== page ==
QUESTION: Hi sir.my inbox hit by mails of herbs like tongatali.maca.ginseng.which I tried from a local pharmacy but could not get single erection yet .are they or others herbs worth trying as they command expensive dollars with claims so attractive and want their customers to consume them on daily basis till some 5 to 6 months to show results & some claiming to boost testosterone naturally via herbs.     Recently read an article as per which previous testosterone therapy like gels patches were given .but the results of testosterone fluctuated and side effects were male pattern baldness but one thing that was interest to me was that there was recent breakthrough testosterone injection which is given every3 months.want to know will it be a solution to erection problems and how long those injections to be taken .will it have its share of side effects.or should I go the herbal way which I believe is slow and costly .kind elaborate and advice.thank you very much.

ANSWER: Guluman

There are no herbal products that have been conclusively proven to work. There are many treatments for ED such as Viagra (sildenafil), urethral suppositories, penile injections therapy and external vacuum erection devices. Penile prostheses can be done if nothing else works.

Testosterone therapy may be of some help in those cases where the base testosterone level is low. If you do not have a low testosterone level, taking extra testosterone will not help. Even when testosterone levels are low, taking supplements does not always work and can also be harmful.
You should talk to your physician or consult a local urologist.

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QUESTION: Hi sir .as a chronic hepatitis suffered consuming medications like vireof sustitutte counterpart of american viread.want to know are their blood tests to determine whether this medication is responsible for impotency .is it OK to take it with vireof and the premature ejaculation medicines can be taken with cialis or Viagra and without any fear of side effects.and are those prescriptions pilllls required to take when sex is wanted or does this prescribed medicines will bring sex life to normal without the need to take more pills.does they bring libido or they designed to work on the penis.how do they work kindly advice.heard of shock wave therapy.is it really effective?thanks


There are no blood tests that would verify if vireof is responsible for your ED.  To do this, we typically stop the medication and look for a benefit which then disappears when the medication is started.  There is no mention of ED as a potential or noted side effect of Vireof.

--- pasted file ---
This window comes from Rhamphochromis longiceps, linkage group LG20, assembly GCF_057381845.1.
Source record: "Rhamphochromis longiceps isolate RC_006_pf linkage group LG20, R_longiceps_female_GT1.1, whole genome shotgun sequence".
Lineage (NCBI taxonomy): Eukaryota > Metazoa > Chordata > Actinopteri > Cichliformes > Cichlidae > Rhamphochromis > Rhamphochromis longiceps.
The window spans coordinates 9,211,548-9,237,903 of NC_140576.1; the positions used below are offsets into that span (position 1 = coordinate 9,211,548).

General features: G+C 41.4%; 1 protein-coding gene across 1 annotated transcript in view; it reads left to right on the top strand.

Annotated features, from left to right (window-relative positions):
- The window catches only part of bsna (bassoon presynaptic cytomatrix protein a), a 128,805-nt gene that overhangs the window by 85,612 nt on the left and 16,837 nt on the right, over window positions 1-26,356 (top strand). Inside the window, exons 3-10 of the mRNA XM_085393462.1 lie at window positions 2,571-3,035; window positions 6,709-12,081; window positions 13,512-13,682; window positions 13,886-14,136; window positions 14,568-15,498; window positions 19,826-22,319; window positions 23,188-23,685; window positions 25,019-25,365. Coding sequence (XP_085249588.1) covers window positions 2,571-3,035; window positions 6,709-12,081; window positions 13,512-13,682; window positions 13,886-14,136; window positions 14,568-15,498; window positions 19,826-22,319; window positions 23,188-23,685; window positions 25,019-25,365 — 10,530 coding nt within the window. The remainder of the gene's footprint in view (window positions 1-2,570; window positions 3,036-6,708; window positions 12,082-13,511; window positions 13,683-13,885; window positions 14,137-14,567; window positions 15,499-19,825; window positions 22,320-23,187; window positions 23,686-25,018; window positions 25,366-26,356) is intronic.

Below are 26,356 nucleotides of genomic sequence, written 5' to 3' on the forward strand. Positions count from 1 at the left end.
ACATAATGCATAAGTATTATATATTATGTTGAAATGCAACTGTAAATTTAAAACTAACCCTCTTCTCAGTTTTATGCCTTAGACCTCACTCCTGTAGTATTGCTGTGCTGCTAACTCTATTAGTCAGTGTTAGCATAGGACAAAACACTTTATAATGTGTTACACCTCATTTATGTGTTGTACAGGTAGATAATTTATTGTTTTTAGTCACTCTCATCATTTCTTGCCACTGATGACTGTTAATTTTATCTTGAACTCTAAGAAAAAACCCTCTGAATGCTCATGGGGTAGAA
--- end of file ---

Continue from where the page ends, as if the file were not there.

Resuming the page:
Vireof has many potential side effects so there can be no guarantee about interactions with other meds.

Viagra is typically taken shortly before attempting intercourse.  While a good treatment, it is not a cure.  There is no medication or treatment that will bring sexual function and sex life "back to normal" without additional medications.  Viagra works exclusivelhy on the penis and is not likely to affect libido which is more affected by testosterone levels.

Shock wave therapy is highly effective for stones; not so much for ED. Wrong technology.

Viagra works by allowing higher levels of chemicals of arousal to persist in the penis resulting in increased arterial inflow into the erection bodies of the penis. It has no direct effect on libido or testosterone levels.  


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Stephen W. Leslie, MD


Questions concerning erectile dysfunction, kidney stones and prostate disorders including prostate cancer. I have a special interest in kidney stone disease prevention.


Full time practicing urologist with 30 years experience. Associate Professor of Surgery and Chief of Urology at Creighton University Medical Center. Editor in Chief of eMedicine Urology internet textbook. Author of only NIH approved book written for patients by a urologist on the subject of kidney stones "The Kidney Stones Handbook". Inventor of the "Parachute" and "Escape" kidney stone baskets and the "Calculus" stone prevention analysis computer program.

American Urological Association, Ohio State Medical Association, Sexual Medicine Society

Men's Health, Journal of Urology, Urology, Healthwatch Magazine, Emergency Medicine Monthly, eMedicine, "The Kidney Stones Handbook", and numerous articles in various newspapers. He is also the editor of the Urology Board Review by McGraw-Hill used by urologists to study for their Board Certification Examinations.

Graduate of New York Medical College with residencies completed at Metropolitan Hospital New York, Albany Medical Center and University of Wisconsin-Madison.

Awards and Honors
Thirlby Award of the American Urological Association. Rated as one the country's Best Urologists by the Independent Consumer's Research Institute

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